People who are injured on the job have the right to collect compensation. However, this does not mean they have the right to sue their employers in court.
Instead, all employers are required under Massachusetts law to obtain a workers’ compensation insurance policy. These policies pay the medical costs associated with treating the injury, can provide benefits to employees who miss at least five days of work, and in some situations even provide vocational rehabilitation.
Unfortunately, insurance companies sometimes try to find any excuse possible to deny a claim and save money. This can include arguing that an injury was not work-related or that the injury preexisted the employee’s time on the job.
All workers have the right to appeal any workers’ compensation denial, and a Boston workers’ compensation lawyer may be able to help them do that. Qualified personal injury attorneys work to ensure that their clients understand Massachusetts’ workers’ compensation laws and strive to obtain the full benefits to which they are entitled.
When an Injury is Covered by Workers’ Compensation
Any injury or illness that happens while an employee is at work is covered by workers’ compensation. However, this is a more complex idea than it may appear, and it is important to understand what the law means when it uses the term “at work”. If an injury happens while “at work,” that means that the worker was injured while performing their usual work duties.
In addition, this injury must occur while the worker is on the clock—so if a worker is injured while driving to work, it may not be considered a work-related injury. Furthermore, if a worker is injured while walking in the parking lot during a lunch break, a workers’ compensation insurance agency may argue that this injury did not happen while the employee was on the clock.
Of course, there are nuances to this rule. For example, if a person’s job is to drive a delivery truck and they are injured in an accident, this is an injury directly related to that worker doing their job.
Workers’ compensation insurance also covers illnesses as well as injuries. A classic example is a nurse or doctor, both of whom are exposed to diseases on a routine basis. If they contract an illness, and miss more than five days at work, they may file a Boston workers’ compensation claim if they can prove that it was connected to treating a patient.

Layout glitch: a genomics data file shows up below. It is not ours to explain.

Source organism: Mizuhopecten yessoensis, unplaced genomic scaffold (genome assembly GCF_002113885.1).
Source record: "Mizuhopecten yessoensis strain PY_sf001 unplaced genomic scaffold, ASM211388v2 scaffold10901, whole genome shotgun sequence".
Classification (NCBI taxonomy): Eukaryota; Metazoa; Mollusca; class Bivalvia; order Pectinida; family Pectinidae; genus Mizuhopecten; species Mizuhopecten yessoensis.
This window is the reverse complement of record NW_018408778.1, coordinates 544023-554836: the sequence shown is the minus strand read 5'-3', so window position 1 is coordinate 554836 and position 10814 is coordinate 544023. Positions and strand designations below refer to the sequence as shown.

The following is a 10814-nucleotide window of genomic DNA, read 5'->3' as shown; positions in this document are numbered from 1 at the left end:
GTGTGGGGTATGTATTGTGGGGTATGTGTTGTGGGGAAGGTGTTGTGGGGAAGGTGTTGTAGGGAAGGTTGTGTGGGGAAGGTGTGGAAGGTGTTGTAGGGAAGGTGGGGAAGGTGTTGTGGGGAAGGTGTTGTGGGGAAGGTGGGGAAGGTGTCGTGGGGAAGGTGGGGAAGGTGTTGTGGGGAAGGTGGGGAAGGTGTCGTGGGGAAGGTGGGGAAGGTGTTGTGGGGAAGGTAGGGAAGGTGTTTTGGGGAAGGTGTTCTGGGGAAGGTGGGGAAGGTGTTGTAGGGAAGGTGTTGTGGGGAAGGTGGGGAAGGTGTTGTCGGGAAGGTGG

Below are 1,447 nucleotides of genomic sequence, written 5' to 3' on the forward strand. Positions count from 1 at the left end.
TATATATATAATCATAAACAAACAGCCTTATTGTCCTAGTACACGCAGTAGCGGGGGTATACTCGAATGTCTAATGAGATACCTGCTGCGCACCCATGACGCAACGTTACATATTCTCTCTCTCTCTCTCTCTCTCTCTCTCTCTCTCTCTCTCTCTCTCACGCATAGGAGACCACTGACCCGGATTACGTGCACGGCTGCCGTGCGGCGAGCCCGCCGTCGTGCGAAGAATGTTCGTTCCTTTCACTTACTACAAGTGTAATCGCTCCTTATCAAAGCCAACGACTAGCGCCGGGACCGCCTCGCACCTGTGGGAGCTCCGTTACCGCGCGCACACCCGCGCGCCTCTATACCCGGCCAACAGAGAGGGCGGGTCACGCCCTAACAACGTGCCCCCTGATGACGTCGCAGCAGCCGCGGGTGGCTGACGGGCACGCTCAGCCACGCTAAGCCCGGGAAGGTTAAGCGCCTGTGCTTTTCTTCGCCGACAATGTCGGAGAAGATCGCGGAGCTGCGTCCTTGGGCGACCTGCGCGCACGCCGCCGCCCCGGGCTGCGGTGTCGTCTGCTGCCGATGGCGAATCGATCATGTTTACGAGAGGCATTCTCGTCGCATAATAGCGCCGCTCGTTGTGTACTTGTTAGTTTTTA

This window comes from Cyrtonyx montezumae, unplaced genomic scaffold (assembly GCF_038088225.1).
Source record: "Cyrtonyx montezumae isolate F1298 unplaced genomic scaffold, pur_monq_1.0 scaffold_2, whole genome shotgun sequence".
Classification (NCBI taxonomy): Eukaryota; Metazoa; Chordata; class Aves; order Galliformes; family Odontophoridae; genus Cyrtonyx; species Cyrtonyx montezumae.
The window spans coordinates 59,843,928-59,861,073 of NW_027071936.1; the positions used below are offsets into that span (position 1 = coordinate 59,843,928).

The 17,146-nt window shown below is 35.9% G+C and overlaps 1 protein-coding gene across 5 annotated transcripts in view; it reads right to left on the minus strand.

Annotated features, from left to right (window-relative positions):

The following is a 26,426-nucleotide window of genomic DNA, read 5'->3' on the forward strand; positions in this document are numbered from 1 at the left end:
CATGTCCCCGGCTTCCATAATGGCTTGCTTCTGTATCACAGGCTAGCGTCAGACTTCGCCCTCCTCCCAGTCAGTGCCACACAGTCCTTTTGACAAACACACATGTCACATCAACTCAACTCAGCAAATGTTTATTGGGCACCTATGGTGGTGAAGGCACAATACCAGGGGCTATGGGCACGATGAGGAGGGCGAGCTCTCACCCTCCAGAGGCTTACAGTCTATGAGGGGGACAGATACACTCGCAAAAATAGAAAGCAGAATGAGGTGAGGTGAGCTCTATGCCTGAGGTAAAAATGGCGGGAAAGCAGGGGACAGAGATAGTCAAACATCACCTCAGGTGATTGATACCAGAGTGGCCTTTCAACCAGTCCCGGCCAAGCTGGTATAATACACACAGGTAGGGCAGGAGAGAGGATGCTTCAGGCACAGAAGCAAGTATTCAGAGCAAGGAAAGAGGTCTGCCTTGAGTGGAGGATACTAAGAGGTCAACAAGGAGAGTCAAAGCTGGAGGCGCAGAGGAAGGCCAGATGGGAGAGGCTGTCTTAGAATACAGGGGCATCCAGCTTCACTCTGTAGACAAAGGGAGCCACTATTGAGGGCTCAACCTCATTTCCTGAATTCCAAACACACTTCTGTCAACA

Appealing a Denied Claim
All workers’ compensation disputes in Massachusetts are handled by the Department of Industrial Accidents, as outlined in Mass Gen. Law ch. 152 §2. If the workers’ compensation insurance company denies benefits or terminates or reduces benefits, the injured worker can file a workers’ comp claim by filing a DIA Form 110 with the Department of Industrial Accidents..
After filing a Form 110, the first session that the parties attend is a Conciliation. This is an informal meeting with a Conciliator at the Department of Industrial Accidents who makes sure there are sufficient medical records and doctor reports to support the claim being sent to the Administrative Judge for a Conference. The Conciliator also tries to see if the parties can resolve the dispute and reach an agreement that will end the current litigation but not settle the workers’ compensation claim.
If this fails, the case is sent to an Administrative Judge for a Conference which is similar to a motion hearing in civil court where the lawyers submit medical records and reports and argue their case. The Administrative Judge then issues a Conference Order. Usually one and, in some case both, parties appeal the Conference Order. If there is a medical issue in dispute, an Impartial Physician will review the medical records and reports that were submitted at Conference and conduct a physical examination of the injured worker. The Impartial Physician will then file a report summarizing his or her findings and opinions as to the injured workers’ diagnoses and whether the diagnoses are related to the work accident. The Impartial Physician will also issue an opinion about the injured worker’s present work capacity, prognosis, and need for additional medical treatment or whether the injured worker has reached a medical endpoint..
In the rare case that this outcome is not acceptable to either party, they can ask the Industrial Accidents Reviewing Board to examine the case. This would involve a panel of judges examining the first judge’s decision and determining if it followed the law.
As a last resort, a worker may file an appeal with the Massachusetts Court of Appeals or in some cases, with the Massachusetts Supreme Judicial Court. A workers’ compensation attorney in Boston could help clients by guiding them through the entire appeals process.
Let a Boston Workers’ Compensation Attorney Help
All employees in Massachusetts are covered by workers’ compensation insurance. Ideally, this insurance should provide payments for medical treatment and supplemental income if a workplace illness or injury leaves you unable to work for five full or partial days.
However, insurance companies sometimes make their profits by denying valid claims. This can leave many injured employees without a way to support their families.
A Boston workers’ compensation lawyer could help you to fight back. They could work with you to file official appeals of workers’ compensation denials and represent your interests in court. After you become aware that an injury has affected your ability to work, there is a limited time of four years to file a claim, so call today to get to work on yours.
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